If you’re like most people, the hot water in your home is heated inside a tank that looks nice on the outside, but is probably disgusting on the inside. Unless your water heater is brand new, the bright, white exterior probably encloses a steel tank that’s black, ugly and filled with sediment. The whole situation is the quintessential definition of the white-washed tomb, and even super-diligent people I know don’t seem to realize where their water travels on its way to the shower or kitchen sink. The gunk you see below is one of two reasons every homeowner should know about flushing their water heater.
Even the safest tap water contains minerals that accumulate in the bottom of every hot water tank. It’s easy to see why. Constant temperature fluctuations in the tank, plus long periods of stagnation, create the perfect conditions for minerals and impurities to precipitate out of the water and settle onto the bottom of the hot water tank. Getting rid of mineral deposits is why annual water heater flushing is the first and most important maintenance step to getting the corruption out of your plumbing world.
At the bottom of every tank-style hot water heater there’s a drain valve, and this is the only place where crud can leave the tank. The process of flushing is simple: shut off the electricity or gas supply to the water heater; shut off the water valve supplying the tank; connect a garden hose to the bottom valve; place the end of the hose in the closest drain; then turn on the water valve supplying the tank. As new water is added to the tank from above, it leaves through the open drain valve at the bottom, carrying a surprising amount of ugly stuff with it. This is the basic flushing process, and it should happen once every year or two. If your water heater has been neglected for years, expect a lot of gunk to come out. It’s not unusual for 5 to 10 lbs. of minerals to flush out from high mileage heaters in hard water areas. To conserve energy and make the flushing process safer, I always shut the electricity off to our heater a day or so before flushing, allowing the hot water to be used up, rather than dumping it down the drain.
Water heater sediment is ugly, but appearance isn’t the only reason flushing makes sense. Reducing energy costs and boosting the hot water capacity of your tank is the most important reason for flushing. The more minerals in the bottom of your tank, the less effective your water heater will be. Flushing is an effective way to remove most of the sediment, but it won’t get it all. So if you’d like to do better, consider the vinegar tea kettle treatment.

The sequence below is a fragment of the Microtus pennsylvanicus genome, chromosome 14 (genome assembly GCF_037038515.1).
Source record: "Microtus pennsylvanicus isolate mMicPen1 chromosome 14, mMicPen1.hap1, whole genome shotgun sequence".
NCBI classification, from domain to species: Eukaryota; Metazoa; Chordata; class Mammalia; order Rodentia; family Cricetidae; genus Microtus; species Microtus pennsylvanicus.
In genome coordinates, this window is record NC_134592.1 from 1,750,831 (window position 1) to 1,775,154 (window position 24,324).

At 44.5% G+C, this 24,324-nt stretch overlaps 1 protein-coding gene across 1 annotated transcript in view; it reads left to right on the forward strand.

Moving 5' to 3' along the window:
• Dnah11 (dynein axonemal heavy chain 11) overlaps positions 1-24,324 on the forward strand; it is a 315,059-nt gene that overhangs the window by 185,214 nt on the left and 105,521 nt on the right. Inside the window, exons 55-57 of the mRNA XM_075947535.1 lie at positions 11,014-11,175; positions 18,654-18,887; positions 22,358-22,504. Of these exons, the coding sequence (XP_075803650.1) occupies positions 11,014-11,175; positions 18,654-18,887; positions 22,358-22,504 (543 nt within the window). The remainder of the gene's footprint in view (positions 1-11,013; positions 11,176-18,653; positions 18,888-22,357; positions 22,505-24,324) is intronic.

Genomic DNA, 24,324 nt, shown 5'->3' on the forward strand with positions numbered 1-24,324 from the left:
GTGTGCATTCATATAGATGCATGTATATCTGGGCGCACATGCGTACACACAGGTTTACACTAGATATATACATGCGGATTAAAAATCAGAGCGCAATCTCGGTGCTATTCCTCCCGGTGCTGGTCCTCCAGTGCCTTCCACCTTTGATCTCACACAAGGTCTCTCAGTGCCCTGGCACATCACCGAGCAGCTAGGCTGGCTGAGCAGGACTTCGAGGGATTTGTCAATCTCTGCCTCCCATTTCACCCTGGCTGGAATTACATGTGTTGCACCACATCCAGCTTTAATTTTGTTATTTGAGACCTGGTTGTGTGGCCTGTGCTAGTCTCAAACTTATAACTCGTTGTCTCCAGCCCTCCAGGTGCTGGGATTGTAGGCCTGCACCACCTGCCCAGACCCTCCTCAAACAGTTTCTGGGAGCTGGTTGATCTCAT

Vinegar is a safe, effective and inexpensive acid that dissolves waterborne mineral deposits quickly and easily. It’s very effective for cleaning kettles, and it works just as well on water heaters, too. The only hitch is getting the vinegar into the tank after the initial flushing, and this involves becoming familiar with something called a sacrificial anode rod.
Corrosion is an ever-present danger for the steel tank of your water heater, but corrosion is a funny thing. It always attacks the easiest metal to corrode first, leaving the more inert metals alone until there’s nothing else around. That’s why every water heater has a replaceable rod inside the tank. This is called a “sacrificial anode”, and it usually threads in through the top. As long as enough corrodible metal remains on the rod, your tank is safe from rusting because all the corrosion is happening on the rod.
Part of water heater diligence involves removing the anode to see how it’s doing, replacing it after it’s about half gone. A 1 1/16” socket is standard for removing all water heater anodes, though the job often requires a lot of muscle. Shut off the water to the tank, then let all the pressure drain out the open drain valve. A helper with a piece of pipe or 2×2 lumber placed between the outgoing water pipes from the tank is a good way to stop the tank from turning as you wrench out the old anode. Most brands of tank-style water heaters are very similar, and I needed to pry off a white plastic collar around the anode hex head on the top of the heater to get my socket wrench down onto mine. You’ll probably need to do the same.
Anode removal is a little beyond normal DIY work, but whether you do the job yourself or hire a pro, anode inspection and replacement is still a necessary part of optimizing water heater life. Whenever you declare it to be “anode day” at your house, it’s also a good time to have two or three gallons of vinegar on hand to dump into the tank down the anode hole for deep cleaning results.
Before you do any of this anode stuff, flush the system as best you can, as I explained before. Next, shut off the drain valve, but leave the hose hooked up for now. After the anode comes out, dump vinegar into the tank with a funnel in the hole left by the absent anode, then leave it there for 3 or 4 hours. As long as the remaining sediments that didn’t flush out are soluble minerals (and they almost always are), the vinegar will dissolve them. Of course you won’t have hot water while all this is happening, so pick your time of day.
Finish up by flushing the vinegar out as you did before. Remove the garden hose and close the valve, replace the anode rod (either the old one if it’s still good, or a new one), turn the water to the tank back on. Open hot water taps somewhere in the house until air stops coming out and water flows freely. When you’re sure the tank is completely filled with water (and only then), turn the electricity or gas back on. You’re now very much in the minority. You’ve got a squeaky-clean water heater that’ll work as efficiently as it’s designed to for the next year or so.
Water heaters can be used for more than just heating domestic water. Some heater are capable of being the source of warmth for powering hot water space heating. Watch the video below to see for yourself.